Cabrillo High School graduates decked out in black and gold gowns filed onto the football field Thursday for a ceremonious send-off into the big world following an academic year defined by determination and resolve. 

"Although we are socially distanced from other friends and family, we are fortunate to be having an in-person graduation today," ASB President Bianca Gonzales told a packed stadium, kicking off the Class of 2021 graduation ceremony. "Whether you are Cohort A, Cohort B or distance learning, we are all here together."

Students during the past school year were divided into separate groupings in compliance with state and county health guidelines that aimed to reduce the spread of COVID-19. Gonzales noted that nearly a year had passed since the last time the entire graduating class — all 278 students — shared one space.

Senior Class President Kiara Ricci also took the stage to deliver a speech in remembrance of a challenging year characterized by a reliance on technology, specifically Zoom. 

"This year was the first time that having technical difficulties was an acceptable excuse for being late to class," she said, rousing a laugh from her peers.

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A graduate's cap reads "Long Story Short, Survived" at the Cabrillo High School commencement ceremony on Thursday.

Ricci went on to recognize graduates for their academic accomplishments, along with athletes who were called to organize and merge their seasons over the course of six months — from Sept. 8 to March 12 — which yielded a number of school titles. She also thanked the yearbook club, Madrigals, theater arts performers, members of the high school band and aquarium club for staying the course during a year marked by shutdowns and reopenings. 

"Despite all the hurdles, you all persevered," she said.

Graduate Sydney Dimmock, chosen as the Class of 2021's model student who exhibited strength and determination despite the odds, delivered a moving speech to parents, faculty and peers.

Dimmock described her battle with brain and spinal cancer throughout her high school career. She said gratitude and persistence are choices she continues to make on a daily basis, and encouraged her classmates to mirror that practice as they seek to spread their wings.  

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Graduate Juliet Rodriguez looks back to cheer for a friend after receiving her diploma during the Cabrillo High School commencement ceremony.

"Always choose to look for the positive," she said.

Principal Mark Swanitz emboldened the Class of 2021 to leave their alma mater positively changed by the pandemic in ways that inspire long-lasting perseverance.

Swanitz revealed that a formula to success practiced by iconic leaders Walt Disney, Michael Jordan and Bill Gates is to "try, fail and try again" in the face of any challenge.

"You are ready, your time is now," he said.

New and old

Graduate Evelyn Gudino, 18, gathered with family members on the football field after the ceremony for celebratory photos. Gudino described the afternoon as "a weird experience" and a mix of "new but old," given the day was celebrated as in years past — together, but oddly surrounded by a large crowd for the first time in 16 months.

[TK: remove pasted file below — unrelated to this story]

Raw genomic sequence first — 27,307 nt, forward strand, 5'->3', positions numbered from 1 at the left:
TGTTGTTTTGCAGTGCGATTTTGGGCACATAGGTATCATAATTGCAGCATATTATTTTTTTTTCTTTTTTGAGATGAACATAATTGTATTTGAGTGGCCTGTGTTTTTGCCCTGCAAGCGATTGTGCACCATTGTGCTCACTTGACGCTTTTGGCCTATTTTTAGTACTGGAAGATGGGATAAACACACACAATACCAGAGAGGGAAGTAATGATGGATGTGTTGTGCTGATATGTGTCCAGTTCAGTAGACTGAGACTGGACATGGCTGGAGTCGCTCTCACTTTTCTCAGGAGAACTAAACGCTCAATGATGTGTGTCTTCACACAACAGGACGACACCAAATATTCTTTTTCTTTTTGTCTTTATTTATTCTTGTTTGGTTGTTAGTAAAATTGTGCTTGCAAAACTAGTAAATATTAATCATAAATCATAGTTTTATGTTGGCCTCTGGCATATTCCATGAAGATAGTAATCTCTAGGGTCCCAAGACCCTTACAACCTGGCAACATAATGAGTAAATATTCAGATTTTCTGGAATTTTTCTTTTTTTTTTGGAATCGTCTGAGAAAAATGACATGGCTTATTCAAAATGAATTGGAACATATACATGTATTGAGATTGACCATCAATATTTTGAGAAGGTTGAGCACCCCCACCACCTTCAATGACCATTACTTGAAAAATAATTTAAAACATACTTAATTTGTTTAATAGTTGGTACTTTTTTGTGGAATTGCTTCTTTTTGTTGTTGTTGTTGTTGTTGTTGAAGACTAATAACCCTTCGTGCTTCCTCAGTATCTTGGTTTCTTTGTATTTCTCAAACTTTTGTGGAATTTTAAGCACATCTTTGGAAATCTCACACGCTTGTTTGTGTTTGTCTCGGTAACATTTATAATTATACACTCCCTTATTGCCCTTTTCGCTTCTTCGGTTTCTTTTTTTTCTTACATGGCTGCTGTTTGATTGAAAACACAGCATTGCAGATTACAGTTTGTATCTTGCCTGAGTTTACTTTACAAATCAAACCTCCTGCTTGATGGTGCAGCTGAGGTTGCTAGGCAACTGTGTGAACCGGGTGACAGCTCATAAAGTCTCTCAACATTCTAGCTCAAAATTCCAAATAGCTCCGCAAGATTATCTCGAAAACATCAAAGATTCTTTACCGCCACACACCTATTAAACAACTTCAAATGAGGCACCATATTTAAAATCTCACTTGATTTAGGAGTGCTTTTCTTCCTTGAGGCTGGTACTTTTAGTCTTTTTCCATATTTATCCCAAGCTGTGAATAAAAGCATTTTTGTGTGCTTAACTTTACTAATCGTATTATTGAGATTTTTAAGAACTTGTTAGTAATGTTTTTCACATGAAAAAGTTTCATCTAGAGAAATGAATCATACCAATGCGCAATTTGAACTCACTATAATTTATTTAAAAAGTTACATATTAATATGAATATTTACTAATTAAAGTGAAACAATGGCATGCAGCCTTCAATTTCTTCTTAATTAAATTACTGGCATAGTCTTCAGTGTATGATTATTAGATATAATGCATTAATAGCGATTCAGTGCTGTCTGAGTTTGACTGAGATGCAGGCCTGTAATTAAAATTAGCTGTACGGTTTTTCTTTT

"We just haven't been around this many people," she said.

Gudino noted that her immediate plan is to complete an associate degree at Hancock College before making her next move.

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Fighting wind and dust, graduates enter the Cabrillo High School commencement ceremony.

Draped with a red and yellow Marine Corps sash over his black gown, Josiah Myers, 17, gathered with friends to take photos.

"Personally for me it's like, 'Finally!'" he said in response to leaving his alma mater. "I'm getting so excited to join the Marine Corps."

Myers explained that he will ship out to boot camp on Aug. 30 and plans to keep in touch with friends by mail.

"In the Marine Corps boot camp, we're only be able to send letters," he said. "Before then, I'm going to try and hang with my friends as much as possible just so that I can say goodbye for the last time."

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Graduate Sydney Dimmock is consoled by counselor Brianne Jory as she finishes her “CONQ” address during the Cabrillo High School commencement ceremony on Thursday. Dimmock survived several bouts of brain and spinal cancer.

Graduate Angela Primmer described her senior year as challenging in the absence of seeing her friends daily. 

"But I'm really happy we were able to have a normal graduation and see each other," she added.

Primmer soon will leave to pursue her studies at the University of Tampa, representing the first time away from her family who will relocate to England for their next military assignment.

"I think I'll be good, but I'm going to miss everyone," she said.

Lisa André covers lifestyles and local news for Santa Ynez Valley News and Lompoc Record.